The only reason this is worth discussing is that the term "guitarist" has cultural cachet - 'cool factor'. If no one cared about guitarists, then no one would care whether a guitarism player is a guitarist or not. I loved @Jimmyinfinity's last line above - makes me think: why should a guitarism player aspire to be a guitarist? Why not something beyond that?
Guitarism is currently a subset of a real guitar, so it rightly takes a lower role in the hierarchy of instruments. As it advances to the point where it's doing useful things that real guitars can't do, it starts to become taken more seriously. Triple Play was perhaps the first step like this - it was the first time my band wasn't just tolerating me playing guitarism vs a real guitar, they were actually asking for it, because it let me be much more than a guitarist. I'm pretty sure that 2 years from now there will be a guitar app (and I hope it's guitarism!) that lets you do way more stuff (which is useful) than a real guitar, and for certain types of songs it'd be not a subset of a guitar but a preferable substitute. In fact one could argue that this is true of iFretless Guitar today.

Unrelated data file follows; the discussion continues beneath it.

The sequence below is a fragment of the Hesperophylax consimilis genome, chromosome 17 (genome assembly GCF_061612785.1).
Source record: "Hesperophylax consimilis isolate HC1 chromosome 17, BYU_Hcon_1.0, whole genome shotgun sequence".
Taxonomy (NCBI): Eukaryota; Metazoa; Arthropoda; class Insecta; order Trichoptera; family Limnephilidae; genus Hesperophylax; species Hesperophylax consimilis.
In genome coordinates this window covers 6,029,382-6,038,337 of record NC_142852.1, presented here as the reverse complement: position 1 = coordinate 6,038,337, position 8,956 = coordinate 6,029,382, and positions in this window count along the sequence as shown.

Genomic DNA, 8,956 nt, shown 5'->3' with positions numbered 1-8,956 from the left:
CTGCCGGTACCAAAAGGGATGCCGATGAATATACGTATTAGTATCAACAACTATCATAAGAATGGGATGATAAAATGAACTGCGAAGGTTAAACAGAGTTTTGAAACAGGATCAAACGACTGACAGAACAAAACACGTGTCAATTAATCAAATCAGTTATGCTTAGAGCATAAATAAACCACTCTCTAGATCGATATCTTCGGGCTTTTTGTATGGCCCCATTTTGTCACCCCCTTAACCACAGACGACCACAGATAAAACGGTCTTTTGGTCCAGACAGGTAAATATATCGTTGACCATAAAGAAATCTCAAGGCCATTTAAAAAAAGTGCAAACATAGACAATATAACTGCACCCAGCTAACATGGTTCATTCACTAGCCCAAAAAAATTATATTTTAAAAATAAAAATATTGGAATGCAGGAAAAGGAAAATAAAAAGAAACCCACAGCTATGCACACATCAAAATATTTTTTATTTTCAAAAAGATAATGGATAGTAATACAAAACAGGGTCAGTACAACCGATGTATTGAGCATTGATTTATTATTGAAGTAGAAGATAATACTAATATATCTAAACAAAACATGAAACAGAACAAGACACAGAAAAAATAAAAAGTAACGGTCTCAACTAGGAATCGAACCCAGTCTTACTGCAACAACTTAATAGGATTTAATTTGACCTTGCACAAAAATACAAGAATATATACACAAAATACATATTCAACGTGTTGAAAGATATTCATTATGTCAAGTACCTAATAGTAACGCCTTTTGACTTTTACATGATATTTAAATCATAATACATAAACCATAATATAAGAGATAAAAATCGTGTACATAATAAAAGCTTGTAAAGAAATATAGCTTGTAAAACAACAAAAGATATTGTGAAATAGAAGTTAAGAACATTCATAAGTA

I know Rhism is kind of bold talking about his own Triple Play feature, but I have to agree that it does seem to make guitarism something more than just a virtual guitar, and perhaps better for certain uses than a guitar... Very interesting concept.
So I agree, an iOS musician can be " more than" just an instrumentalist. But in any computer based program you can also lose the musicianship behind automated, sequenced, lifeless music. (...which some people prefer, but that's another topic)